More than half of organizations have been hit with ransomware in last 12 months, making good cyber governance more important than ever


A CrowdStrike survey conducted in August and September of 2,200 companies across the US, UK, Germany, Japan, Australia, Italy, India, Netherlands, Spain, Singapore, France and the Middle East, and across different sectors found that 56% of responding organizations were hit by at least one ransomware attack in the last year. Indian and Australian companies reported the highest breach incidence, and 22% of US companies reported being hit by more than 1 attack during that period. 27% of victims admitted paying the demanded ransom, which averaged $1.1m.

It took an average 117 hours for the companies to detect the breach, essentially unchanged from the findings of the 2019 survey. And while US companies detected breaches more quickly than the global average at 97 hours, this was up markedly year over year. They reported a 67 hour breach detection time in 2019.

Other key findings include:

  • 84% of respondents have accelerated Digital Transformation strategies amid COVID‑19;
  • 79% think COVID‑19 has refocused their organization on improving cyber security, and 73% think that COVID‑19 has ‘proven to be a catalyst for long-awaited approvals on security upgrades’.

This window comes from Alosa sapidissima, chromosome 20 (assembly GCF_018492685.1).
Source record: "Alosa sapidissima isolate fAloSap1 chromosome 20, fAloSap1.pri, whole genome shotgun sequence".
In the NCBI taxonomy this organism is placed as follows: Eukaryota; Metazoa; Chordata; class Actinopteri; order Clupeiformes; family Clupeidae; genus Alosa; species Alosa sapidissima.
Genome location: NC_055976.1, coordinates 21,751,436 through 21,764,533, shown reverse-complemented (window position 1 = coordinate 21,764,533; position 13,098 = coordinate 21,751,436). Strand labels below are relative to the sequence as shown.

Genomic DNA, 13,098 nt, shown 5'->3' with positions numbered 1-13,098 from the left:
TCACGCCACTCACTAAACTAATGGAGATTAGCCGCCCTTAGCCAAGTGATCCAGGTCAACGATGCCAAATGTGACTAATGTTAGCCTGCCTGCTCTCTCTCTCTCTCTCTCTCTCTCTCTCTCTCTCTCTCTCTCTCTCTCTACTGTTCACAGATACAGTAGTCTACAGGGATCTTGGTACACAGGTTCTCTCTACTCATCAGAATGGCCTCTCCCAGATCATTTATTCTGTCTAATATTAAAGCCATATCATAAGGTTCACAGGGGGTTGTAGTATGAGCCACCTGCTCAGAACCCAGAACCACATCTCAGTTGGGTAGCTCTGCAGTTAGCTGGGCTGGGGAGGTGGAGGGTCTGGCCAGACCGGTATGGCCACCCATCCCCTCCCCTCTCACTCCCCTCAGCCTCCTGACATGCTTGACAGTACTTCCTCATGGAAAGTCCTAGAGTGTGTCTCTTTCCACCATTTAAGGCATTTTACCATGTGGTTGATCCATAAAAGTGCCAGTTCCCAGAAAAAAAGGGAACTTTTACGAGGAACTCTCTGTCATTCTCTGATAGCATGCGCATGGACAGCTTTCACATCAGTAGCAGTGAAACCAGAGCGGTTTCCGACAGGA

These survey results are in line with other findings showing the explosion in ransomware in 2020. And despite the apparent confidence most respondents have in their company’s ability to improve cyber security over the coming year, the fact that breach detection times are not improving globally and have increased nearly 50% in the US since 2019, should temper confidence that the ransomware problem is being addressed effectively by most companies.

According to Mandiant Security Validation, 68% of ransomware attacks go unnoticed completely and 91% of attacks generate no alert.

Fortunately, there are steps companies can take to reduce the likelihood of suffering a ransomware attack. As we recently reported, Cyberhedge ratings accurately predict ransomware attacks, showing that there is a strong correlation between a low rating and the likelihood of being breached. And there is also a strong correlation between well executed digital transformation strategies (including cyber) and strong financials and market performance. The fact that 84% of companies report that they are accelerating their digital transformation strategies is therefore one positive development. But the difference between winners and losers today is how well or poorly executed these strategies are.

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What are the Cyberhedge Cyber Governance Indices?

These first ever benchmarks prove good cyber governance matters to shareholder value. They measure stock market performance of companies with good and with bad cyber governance scores. Scores are based on Cyberhedge’s proprietary cyber governance rating methodology. Market performance is tracked by an independent firm. The results show that companies with good cyber governance outperform their peers in US, UK, and EU markets.

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